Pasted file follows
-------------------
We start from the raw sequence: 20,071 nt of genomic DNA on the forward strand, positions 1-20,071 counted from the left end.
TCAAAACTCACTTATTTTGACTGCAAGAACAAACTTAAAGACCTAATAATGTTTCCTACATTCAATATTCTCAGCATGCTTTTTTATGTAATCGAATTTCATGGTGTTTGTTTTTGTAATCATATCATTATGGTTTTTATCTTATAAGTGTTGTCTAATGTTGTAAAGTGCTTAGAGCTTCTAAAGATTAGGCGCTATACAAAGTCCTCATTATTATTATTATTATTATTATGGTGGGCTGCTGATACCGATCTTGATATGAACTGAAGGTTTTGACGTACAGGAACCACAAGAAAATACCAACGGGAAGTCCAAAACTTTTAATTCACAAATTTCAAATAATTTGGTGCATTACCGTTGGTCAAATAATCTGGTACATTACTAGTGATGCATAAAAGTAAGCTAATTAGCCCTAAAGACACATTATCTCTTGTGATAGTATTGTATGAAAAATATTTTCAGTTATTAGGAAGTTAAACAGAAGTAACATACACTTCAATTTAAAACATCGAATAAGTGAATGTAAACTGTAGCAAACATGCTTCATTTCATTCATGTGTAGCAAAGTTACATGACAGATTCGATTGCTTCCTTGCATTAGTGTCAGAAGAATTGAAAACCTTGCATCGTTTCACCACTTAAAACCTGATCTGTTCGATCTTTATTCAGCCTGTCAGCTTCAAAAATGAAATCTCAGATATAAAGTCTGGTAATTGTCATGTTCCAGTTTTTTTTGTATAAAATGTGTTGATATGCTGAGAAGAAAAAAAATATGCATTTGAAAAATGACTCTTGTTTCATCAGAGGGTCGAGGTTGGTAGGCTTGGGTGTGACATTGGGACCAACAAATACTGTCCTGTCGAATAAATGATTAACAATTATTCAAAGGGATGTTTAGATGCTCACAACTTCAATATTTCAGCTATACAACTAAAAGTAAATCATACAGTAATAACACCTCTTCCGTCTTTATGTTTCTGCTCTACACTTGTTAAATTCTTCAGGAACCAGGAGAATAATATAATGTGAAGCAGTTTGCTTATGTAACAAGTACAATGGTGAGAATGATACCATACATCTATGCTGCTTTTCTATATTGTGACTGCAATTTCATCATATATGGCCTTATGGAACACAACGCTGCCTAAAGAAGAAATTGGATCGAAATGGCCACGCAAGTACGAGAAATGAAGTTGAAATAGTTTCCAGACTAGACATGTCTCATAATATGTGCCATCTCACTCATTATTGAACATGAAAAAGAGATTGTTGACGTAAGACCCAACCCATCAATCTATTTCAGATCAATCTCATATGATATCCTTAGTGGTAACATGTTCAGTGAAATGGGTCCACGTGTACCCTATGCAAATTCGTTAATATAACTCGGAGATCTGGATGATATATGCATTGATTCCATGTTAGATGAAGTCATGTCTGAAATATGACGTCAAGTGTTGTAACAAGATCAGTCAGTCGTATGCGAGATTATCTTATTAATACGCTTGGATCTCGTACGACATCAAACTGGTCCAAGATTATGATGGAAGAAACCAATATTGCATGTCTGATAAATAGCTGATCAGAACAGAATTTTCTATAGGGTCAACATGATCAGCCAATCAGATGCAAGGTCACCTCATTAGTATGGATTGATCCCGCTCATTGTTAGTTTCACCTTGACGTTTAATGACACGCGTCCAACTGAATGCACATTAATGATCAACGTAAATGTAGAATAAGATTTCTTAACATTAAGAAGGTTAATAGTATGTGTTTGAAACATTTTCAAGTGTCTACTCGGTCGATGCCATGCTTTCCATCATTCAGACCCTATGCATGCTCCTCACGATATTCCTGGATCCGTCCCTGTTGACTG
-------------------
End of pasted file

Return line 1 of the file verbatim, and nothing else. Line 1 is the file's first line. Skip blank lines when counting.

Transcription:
We start from the raw sequence: 20,071 nt of genomic DNA on the forward strand, positions 1-20,071 counted from the left end.